Serling’s vision, The Twilight Zone, would go beyond making Wallace and his ilk eat their words; it became not only one of the most revered and remembered television shows of all time, but a conceptual catchphrase that would enter the lexicon, a touchstone that would profoundly influence a wide spectrum of American artists, actors, writers and filmmakers—today’s science- fiction, fantasy and horror genre creators, from Steven Spielberg to Stephen King (and all their contemporaries and descendants)—all of whom owe a debt to Serling and his dark masterpiece The Twilight Zone for lighting the imaginative sparks that ignited their greatest works.
Indeed, Serling’s surrealistic concept of alternate realities—the “what if…?” quality of The Twilight Zone—paved the way for, and influenced the turbulent 1960s to come, by implicitly (and often explicitly) stating that things don’t have to be the way they are, that authority and the status quo must always be challenged and questioned—and bettered. “A whole generation is able to associate the Serling program with the budding of The Sixties,” acknowledged prolific horrormeister King in Danse Macabre, his idiosyncratic 1981 non-fiction survey of the science fiction, fantasy and horror fields. “At least, as The Sixties are remembered.”
George Clayton Johnson agrees: “The Twilight Zone played just as much a part in the renaissance transformation of The Sixties as bright-colored clothing, rock music and marijuana did. It helped to jack people up to a higher level.”
A lot of those people were children, according to Buck Houghton, Twilight Zone’s original producer (1959-62). “The appeal to children was a complete surprise to us,” he recalled to Marc Scott Zicree, author of The Twilight Zone Companion in 1981. “We got a lot of nasty notes from parents saying, ‘You’re keeping the kids up.’”
Chances are, if you were ten years old in 1960, and staying up to watch The Twilight Zone’s episodes about racism (“Eye of The Beholder”), prejudice (“The Monsters are Due on Maple Street”) and nuclear war (“Third from the Sun”), then eight years later you were probably marching against the Vietnam War, taking part in social change, countering the culture and the status quo—just as The Twilight Zone itself countered the status quo of the network television programming of its time, which then-FCC Chairman Newton Minow infamously described in 1961 as a “vast wasteland” of wall-to-wall westerns, cookie-cutter cop shows and bland family sitcoms.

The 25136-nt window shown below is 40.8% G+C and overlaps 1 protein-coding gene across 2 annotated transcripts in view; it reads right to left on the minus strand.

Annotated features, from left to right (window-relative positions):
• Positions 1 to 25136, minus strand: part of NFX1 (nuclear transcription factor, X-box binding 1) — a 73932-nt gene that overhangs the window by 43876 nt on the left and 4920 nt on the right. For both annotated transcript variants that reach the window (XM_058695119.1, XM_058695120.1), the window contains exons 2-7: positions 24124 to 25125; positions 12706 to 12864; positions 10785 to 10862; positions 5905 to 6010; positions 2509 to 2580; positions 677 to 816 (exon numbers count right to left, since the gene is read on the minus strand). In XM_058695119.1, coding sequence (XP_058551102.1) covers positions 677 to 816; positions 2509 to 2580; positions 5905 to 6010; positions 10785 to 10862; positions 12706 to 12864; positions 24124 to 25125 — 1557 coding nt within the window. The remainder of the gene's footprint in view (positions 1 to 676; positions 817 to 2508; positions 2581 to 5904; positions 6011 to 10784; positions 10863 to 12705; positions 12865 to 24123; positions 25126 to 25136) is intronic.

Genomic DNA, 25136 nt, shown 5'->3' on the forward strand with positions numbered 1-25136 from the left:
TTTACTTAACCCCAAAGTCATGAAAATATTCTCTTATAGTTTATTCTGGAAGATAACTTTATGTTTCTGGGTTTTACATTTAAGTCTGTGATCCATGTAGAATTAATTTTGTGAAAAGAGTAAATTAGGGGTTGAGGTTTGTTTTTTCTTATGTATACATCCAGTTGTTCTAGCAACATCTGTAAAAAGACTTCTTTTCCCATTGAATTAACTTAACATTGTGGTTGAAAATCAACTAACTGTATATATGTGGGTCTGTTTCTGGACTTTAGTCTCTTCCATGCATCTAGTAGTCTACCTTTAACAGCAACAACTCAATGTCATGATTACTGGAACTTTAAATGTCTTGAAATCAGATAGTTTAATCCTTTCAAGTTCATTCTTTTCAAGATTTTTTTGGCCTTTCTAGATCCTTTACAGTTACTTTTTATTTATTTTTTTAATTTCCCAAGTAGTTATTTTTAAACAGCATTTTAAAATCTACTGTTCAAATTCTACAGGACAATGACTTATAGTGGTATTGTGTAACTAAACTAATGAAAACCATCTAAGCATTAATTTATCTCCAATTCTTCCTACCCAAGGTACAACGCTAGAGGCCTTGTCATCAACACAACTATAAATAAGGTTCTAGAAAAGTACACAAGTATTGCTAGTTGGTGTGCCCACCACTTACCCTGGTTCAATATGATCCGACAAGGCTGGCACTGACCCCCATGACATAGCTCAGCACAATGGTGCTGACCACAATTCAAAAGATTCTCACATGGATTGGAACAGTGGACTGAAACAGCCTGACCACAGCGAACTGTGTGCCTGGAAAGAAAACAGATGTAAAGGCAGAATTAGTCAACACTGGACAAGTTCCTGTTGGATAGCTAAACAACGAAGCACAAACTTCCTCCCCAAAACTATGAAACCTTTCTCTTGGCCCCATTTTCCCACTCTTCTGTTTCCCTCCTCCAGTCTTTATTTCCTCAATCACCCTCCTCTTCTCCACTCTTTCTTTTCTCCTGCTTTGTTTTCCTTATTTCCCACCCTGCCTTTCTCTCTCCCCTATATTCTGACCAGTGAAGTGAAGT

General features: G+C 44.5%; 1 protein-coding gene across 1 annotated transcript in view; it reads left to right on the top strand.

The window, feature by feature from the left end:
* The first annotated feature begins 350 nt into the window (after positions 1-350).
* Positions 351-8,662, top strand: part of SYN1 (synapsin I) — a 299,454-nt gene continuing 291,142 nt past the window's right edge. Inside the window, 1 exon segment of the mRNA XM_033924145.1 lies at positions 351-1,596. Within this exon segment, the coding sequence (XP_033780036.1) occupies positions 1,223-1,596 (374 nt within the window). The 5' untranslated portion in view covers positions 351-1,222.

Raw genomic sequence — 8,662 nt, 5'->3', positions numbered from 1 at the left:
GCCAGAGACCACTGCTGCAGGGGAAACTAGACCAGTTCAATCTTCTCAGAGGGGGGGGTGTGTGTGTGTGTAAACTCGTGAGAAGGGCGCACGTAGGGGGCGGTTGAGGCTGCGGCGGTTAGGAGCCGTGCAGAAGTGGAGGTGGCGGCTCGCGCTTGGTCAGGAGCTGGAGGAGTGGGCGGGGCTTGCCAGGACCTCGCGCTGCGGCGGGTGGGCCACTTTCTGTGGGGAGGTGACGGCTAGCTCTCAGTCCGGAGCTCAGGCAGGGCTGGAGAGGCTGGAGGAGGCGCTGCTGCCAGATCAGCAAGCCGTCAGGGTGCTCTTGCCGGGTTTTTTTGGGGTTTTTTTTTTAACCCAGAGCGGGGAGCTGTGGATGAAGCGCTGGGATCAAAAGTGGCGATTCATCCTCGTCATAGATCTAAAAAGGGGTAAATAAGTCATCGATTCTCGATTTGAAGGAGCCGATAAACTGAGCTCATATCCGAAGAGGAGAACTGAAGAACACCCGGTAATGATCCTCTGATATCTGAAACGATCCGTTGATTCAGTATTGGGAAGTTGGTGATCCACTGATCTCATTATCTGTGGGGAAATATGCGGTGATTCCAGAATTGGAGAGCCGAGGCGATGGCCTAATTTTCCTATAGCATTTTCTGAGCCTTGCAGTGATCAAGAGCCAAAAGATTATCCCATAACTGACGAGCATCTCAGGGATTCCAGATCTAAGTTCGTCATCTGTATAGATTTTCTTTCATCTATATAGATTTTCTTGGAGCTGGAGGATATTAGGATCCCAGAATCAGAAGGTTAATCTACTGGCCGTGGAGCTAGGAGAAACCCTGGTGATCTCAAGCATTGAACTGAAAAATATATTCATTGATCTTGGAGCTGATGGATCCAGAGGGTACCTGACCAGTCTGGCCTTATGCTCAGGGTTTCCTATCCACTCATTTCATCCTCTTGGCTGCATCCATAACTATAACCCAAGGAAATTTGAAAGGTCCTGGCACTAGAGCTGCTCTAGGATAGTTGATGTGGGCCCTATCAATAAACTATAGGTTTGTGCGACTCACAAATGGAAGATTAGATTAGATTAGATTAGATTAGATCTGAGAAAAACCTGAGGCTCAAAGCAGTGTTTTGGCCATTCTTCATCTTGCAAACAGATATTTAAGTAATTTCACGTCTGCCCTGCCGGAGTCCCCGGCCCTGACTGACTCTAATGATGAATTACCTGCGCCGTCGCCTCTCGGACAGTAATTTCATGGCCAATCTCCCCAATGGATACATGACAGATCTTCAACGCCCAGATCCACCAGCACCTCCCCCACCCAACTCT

Episodes like Season 2’s final episode, “The Obsolete Man,” filmed on an outsized German expressionist set, must have seemed like broadcasts beamed from alien planets compared to the void of white bread programming surrounding them.
“Here, for once, was something Completely New and Different,” wrote King of The Twilight Zone in Danse Macabre, and of Serling, “who finally answered H.P. Lovecraft, who showed a new direction. For me and those of my generation, the answer was like a thunderclap of revelation, opening a million entrancing possibilities.”
Those possibilities include the productions of not only the most obvious TV knockoffs The Outer Limits (1963), Serling’s own Night Gallery (1969), George Romero’s Tales From The Darkside (1983) and two titular syndicated TV revamps of recent vintage (both in wrong-headed full color and utterly dismissible)—or the Spielberg-produced turkey The Twilight Zone: The Movie (1983)—but practically every example of modern science fiction, fantasy or horror that can trace its roots back to Serling and The Twilight Zone in less than six degrees of separation.
Next Monday, October 18, we will post the second installment that begins with a consideration of the impact of The Twilight Zone on subsequent science fiction, fantasy and horror.